Autumn Spring (Babi Leto)

After seeing Autumn Spring, the reasoning for the film’s awkward title becomes clear. Its protagonist is a sweet, irrepressible 76-year-old who acts more like a wry teenager than a tired soul wasting away his sunset years. For one thing, the codger delights in playing pranks. The film’s opening shot is of a majestic, if crumbling, European mansion. A real estate agent shows the property to a stuffy, precise old gentleman, a retired orchestra conductor, who tours the premises with his nattily attired secretary. Dickering over 5 million, the maestro puts off the deal for a few weeks, and the agent’s limousine drops the prospective buyers off at their luxury hotel.

So much for the big sale: The next scene shows the two fellows at a subway station, congratulating each other for a job well done. The guys aren’t really emeritus members of the art world, they’re pensioners who did a little acting in their day and still enjoy the rush of pretending — and putting something over on an unsuspecting victim.

Meanwhile, back at his clean yet modest apartment in a cement block highrise, Fanda’s (the "conductor’s") grandkids and son have been waiting for hours to celebrate his birthday with him. But by the time he gets home, they’re gone. The conciliatory bouquet Fanda brings his understandably grumpy wife doesn’t quite work to placate her. She knows his game.

The estate buying scam is only the first in a host of adorable tricks Fanda pulls off in this funny, poignant — but never sappy — award-winning film from the Czech Republic directed by Vladimir Michalek and written by Jiri Hubac. Fanda also convinces a stranger at a cemetery that he’s an old friend, and a successful mountain climber to boot. Or he and Ed pose as train ticket agents, eliciting innocent kisses from sweet, young women they cite for having insufficient fare.

Vlastimil Brodsk� as Fanda is utterly transcendent in the part, which was written specifically for him by his old friend Hubac, and which, sadly, turned out to be his last role. A pillar of Czech theater in the 1950’s who went on to appear in art films of the Czech New Wave of the 1960s, Brodsk� concludes his career on a powerful, yet bittersweet and ironic, note. Not having fully recovered from a stroke the previous year, he committed suicide in May 2002.

But his Fanda is unforgettable. His quiet, understated performance bursts with charm and not theatrics, and that’s why he’s undeniably real when he’s playing tricks on friends and strangers, and even more so when he’s not. With no sentimentality and never being cute, Brodsk� pulls off what so easily could be an unbelievable character: an old guy with a keen zest for life, and someone who takes pleasure in helping people. Always good-hearted, he even comes clean about his gags, and is willing to pay for expenses incurred.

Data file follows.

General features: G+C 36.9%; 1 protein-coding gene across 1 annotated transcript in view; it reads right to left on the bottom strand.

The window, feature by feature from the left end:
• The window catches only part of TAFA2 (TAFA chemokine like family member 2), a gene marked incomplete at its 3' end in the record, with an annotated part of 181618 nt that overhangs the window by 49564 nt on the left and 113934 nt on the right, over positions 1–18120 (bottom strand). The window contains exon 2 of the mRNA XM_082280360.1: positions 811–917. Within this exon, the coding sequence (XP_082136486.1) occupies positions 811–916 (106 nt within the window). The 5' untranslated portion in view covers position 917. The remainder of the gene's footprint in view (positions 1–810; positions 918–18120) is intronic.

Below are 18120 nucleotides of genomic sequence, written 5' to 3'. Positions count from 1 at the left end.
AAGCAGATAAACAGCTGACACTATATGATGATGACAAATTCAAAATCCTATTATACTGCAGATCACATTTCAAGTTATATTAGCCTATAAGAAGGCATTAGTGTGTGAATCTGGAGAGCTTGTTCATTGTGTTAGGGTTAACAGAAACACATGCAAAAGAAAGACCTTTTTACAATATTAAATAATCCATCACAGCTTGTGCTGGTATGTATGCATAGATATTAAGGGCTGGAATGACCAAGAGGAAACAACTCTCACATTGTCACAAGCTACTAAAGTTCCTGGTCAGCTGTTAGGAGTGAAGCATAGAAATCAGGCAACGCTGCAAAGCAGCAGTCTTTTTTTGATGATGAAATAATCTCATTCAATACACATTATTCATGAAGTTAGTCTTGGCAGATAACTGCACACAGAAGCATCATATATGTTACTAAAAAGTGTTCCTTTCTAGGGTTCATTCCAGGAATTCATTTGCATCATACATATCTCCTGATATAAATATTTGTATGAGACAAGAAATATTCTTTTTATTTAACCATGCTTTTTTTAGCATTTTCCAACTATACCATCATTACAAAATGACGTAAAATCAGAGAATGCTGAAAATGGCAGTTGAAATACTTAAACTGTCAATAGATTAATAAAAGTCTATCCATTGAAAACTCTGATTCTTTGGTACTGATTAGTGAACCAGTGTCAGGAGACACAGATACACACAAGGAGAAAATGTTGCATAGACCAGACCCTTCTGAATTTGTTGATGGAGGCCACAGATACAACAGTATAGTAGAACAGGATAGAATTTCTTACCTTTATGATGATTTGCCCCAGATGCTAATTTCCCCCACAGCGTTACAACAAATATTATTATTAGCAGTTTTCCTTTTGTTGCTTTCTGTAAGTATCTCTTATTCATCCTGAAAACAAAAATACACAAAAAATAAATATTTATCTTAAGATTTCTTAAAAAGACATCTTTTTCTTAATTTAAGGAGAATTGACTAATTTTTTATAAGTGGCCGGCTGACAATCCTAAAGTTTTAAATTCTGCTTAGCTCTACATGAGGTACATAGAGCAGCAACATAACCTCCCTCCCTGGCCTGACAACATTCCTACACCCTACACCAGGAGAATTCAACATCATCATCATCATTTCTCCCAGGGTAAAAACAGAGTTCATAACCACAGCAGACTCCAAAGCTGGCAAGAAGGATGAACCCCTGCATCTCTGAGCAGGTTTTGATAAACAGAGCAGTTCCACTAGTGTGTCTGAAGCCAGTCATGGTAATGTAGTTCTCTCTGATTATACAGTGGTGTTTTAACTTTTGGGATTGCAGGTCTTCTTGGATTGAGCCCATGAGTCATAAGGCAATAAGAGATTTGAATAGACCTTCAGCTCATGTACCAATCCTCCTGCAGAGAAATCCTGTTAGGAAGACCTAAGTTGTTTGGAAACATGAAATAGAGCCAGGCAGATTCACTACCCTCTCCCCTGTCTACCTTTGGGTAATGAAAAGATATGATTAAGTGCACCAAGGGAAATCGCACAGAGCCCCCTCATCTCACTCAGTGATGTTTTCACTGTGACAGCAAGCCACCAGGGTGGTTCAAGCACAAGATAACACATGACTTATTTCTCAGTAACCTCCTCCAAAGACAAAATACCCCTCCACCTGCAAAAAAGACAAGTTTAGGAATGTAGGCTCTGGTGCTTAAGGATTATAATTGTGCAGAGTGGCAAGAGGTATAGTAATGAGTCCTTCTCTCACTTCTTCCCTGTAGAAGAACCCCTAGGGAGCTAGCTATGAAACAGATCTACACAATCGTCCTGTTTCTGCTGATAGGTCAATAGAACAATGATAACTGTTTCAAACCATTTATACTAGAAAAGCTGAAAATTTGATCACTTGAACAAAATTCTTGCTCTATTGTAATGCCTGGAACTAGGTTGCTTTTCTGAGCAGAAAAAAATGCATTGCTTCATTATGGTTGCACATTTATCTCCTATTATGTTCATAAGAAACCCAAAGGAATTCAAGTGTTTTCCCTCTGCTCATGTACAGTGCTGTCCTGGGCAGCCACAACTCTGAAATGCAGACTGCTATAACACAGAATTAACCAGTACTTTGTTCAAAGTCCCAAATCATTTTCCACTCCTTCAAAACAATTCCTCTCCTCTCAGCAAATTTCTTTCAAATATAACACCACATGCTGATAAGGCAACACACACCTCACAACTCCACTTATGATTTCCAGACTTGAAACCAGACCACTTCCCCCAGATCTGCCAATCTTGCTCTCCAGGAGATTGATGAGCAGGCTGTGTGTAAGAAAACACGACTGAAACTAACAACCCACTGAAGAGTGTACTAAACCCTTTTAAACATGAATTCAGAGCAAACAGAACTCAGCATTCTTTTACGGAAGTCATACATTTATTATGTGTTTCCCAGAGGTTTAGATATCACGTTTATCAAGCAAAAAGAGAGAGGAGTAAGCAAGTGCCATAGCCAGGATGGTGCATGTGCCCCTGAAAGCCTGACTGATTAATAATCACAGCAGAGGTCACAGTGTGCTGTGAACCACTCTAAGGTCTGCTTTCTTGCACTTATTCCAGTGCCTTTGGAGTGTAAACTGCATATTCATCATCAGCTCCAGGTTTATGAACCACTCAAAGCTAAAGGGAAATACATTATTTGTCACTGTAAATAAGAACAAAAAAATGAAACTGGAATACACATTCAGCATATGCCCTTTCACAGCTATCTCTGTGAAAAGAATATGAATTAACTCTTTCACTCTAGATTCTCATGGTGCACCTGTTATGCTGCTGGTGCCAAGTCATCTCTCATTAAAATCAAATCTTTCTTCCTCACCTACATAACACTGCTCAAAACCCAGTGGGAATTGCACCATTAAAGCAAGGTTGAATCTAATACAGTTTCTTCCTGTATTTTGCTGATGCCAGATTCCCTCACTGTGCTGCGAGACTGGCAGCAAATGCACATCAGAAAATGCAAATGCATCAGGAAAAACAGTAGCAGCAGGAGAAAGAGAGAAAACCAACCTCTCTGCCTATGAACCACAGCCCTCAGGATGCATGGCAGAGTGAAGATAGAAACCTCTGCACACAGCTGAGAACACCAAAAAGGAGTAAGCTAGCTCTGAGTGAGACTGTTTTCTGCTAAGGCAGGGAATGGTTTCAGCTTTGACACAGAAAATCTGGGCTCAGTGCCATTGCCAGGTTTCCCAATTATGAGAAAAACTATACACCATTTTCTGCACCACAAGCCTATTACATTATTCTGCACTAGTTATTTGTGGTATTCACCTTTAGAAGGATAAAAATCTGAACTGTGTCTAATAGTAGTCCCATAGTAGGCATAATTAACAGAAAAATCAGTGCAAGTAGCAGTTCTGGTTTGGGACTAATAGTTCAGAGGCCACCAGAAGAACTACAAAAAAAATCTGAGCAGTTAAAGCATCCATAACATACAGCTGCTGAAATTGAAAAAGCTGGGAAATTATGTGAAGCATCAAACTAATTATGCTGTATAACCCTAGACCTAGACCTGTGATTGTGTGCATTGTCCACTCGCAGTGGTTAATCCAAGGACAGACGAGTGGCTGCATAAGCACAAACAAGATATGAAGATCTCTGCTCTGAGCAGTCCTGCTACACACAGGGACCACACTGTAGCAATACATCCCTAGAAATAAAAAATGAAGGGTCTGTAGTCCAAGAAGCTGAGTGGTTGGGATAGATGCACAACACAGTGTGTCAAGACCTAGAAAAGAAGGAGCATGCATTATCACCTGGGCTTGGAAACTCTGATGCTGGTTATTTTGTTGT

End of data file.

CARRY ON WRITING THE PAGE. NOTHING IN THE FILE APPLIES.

As his cohort Ed, Stanislav Zindulka displays the same kind of nuanced joy that Brodsk� embodies, though he is most remarkable in a sad, emotional scene where the men admit that their age has caught up with them. It’s a tearjerker. As they commiserate over their various ailments, Ed tells Fanda that their relationship, and his dog, are the only things he lives for.

Death is on the mind of Fanda’s wife Emilie (Stella Zazvorkova, another veteran of Czech theater), who meticulously plans for her funeral and stores the finances for it in neatly arranged canisters on a shelf in the dining room. In the movie’s loudest, least sympathetic role, Zazvorkova complements Brodsk� beautifully. Yet her nagging is justifiable as her frustration escalates when her husband continues to spend their hard-saved income on frivolities – even if she’s not sure of their exact nature.

Director Michalek wisely keeps the pace steady and gentle throughout, and he focuses the camera squarely on the actors’ responsive, reflective, wrinkled faces. Autumn Spring, a fun movie about and for old people, also happens to be a movie that young people won’t be able to resist.

– Leslie Katz